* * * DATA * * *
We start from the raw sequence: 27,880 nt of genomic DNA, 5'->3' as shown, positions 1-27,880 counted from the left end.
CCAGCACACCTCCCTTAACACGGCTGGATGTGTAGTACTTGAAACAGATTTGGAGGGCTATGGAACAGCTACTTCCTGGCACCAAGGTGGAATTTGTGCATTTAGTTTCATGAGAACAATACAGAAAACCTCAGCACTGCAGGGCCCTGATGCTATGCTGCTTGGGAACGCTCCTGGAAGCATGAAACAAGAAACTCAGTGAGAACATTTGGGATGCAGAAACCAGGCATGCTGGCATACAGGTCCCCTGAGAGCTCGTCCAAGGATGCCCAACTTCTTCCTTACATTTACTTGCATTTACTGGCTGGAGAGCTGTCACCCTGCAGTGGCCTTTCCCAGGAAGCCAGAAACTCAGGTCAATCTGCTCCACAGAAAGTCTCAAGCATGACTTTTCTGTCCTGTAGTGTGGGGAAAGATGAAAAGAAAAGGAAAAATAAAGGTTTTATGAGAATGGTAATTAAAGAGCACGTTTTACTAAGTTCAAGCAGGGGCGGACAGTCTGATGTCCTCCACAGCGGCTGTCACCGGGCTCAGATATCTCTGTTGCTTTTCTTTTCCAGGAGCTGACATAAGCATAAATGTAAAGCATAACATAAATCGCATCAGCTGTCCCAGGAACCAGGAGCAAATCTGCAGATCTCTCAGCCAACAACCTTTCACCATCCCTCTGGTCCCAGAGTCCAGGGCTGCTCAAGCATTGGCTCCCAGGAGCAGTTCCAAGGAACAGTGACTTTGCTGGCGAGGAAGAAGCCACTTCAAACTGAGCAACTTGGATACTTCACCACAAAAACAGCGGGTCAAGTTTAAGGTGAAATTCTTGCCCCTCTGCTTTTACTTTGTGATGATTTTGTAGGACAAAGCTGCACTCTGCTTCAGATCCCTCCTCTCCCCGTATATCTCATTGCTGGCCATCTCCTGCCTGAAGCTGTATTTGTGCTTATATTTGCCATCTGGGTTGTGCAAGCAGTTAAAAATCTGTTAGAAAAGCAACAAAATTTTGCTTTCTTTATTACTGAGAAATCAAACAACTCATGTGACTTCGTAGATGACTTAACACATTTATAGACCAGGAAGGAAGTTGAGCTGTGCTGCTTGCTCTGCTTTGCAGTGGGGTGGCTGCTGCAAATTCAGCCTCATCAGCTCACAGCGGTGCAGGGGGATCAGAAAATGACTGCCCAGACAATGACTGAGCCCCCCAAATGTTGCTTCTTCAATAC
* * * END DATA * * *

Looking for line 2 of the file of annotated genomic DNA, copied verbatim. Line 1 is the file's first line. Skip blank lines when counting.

CCAGCACACCTCCCTTAACACGGCTGGATGTGTAGTACTTGAAACAGATTTGGAGGGCTATGGAACAGCTACTTCCTGGCACCAAGGTGGAATTTGTGCATTTAGTTTCATGAGAACAATACAGAAAACCTCAGCACTGCAGGGCCCTGATGCTATGCTGCTTGGGAACGCTCCTGGAAGCATGAAACAAGAAACTCAGTGAGAACATTTGGGATGCAGAAACCAGGCATGCTGGCATACAGGTCCCCTGAGAGCTCGTCCAAGGATGCCCAACTTCTTCCTTACATTTACTTGCATTTACTGGCTGGAGAGCTGTCACCCTGCAGTGGCCTTTCCCAGGAAGCCAGAAACTCAGGTCAATCTGCTCCACAGAAAGTCTCAAGCATGACTTTTCTGTCCTGTAGTGTGGGGAAAGATGAAAAGAAAAGGAAAAATAAAGGTTTTATGAGAATGGTAATTAAAGAGCACGTTTTACTAAGTTCAAGCAGGGGCGGACAGTCTGATGTCCTCCACAGCGGCTGTCACCGGGCTCAGATATCTCTGTTGCTTTTCTTTTCCAGGAGCTGACATAAGCATAAATGTAAAGCATAACATAAATCGCATCAGCTGTCCCAGGAACCAGGAGCAAATCTGCAGATCTCTCAGCCAACAACCTTTCACCATCCCTCTGGTCCCAGAGTCCAGGGCTGCTCAAGCATTGGCTCCCAGGAGCAGTTCCAAGGAACAGTGACTTTGCTGGCGAGGAAGAAGCCACTTCAAACTGAGCAACTTGGATACTTCACCACAAAAACAGCGGGTCAAGTTTAAGGTGAAATTCTTGCCCCTCTGCTTTTACTTTGTGATGATTTTGTAGGACAAAGCTGCACTCTGCTTCAGATCCCTCCTCTCCCCGTATATCTCATTGCTGGCCATCTCCTGCCTGAAGCTGTATTTGTGCTTATATTTGCCATCTGGGTTGTGCAAGCAGTTAAAAATCTGTTAGAAAAGCAACAAAATTTTGCTTTCTTTATTACTGAGAAATCAAACAACTCATGTGACTTCGTAGATGACTTAACACATTTATAGACCAGGAAGGAAGTTGAGCTGTGCTGCTTGCTCTGCTTTGCAGTGGGGTGGCTGCTGCAAATTCAGCCTCATCAGCTCACAGCGGTGCAGGGGGATCAGAAAATGACTGCCCAGACAATGACTGAGCCCCCCAAATGTTGCTTCTTCAATAC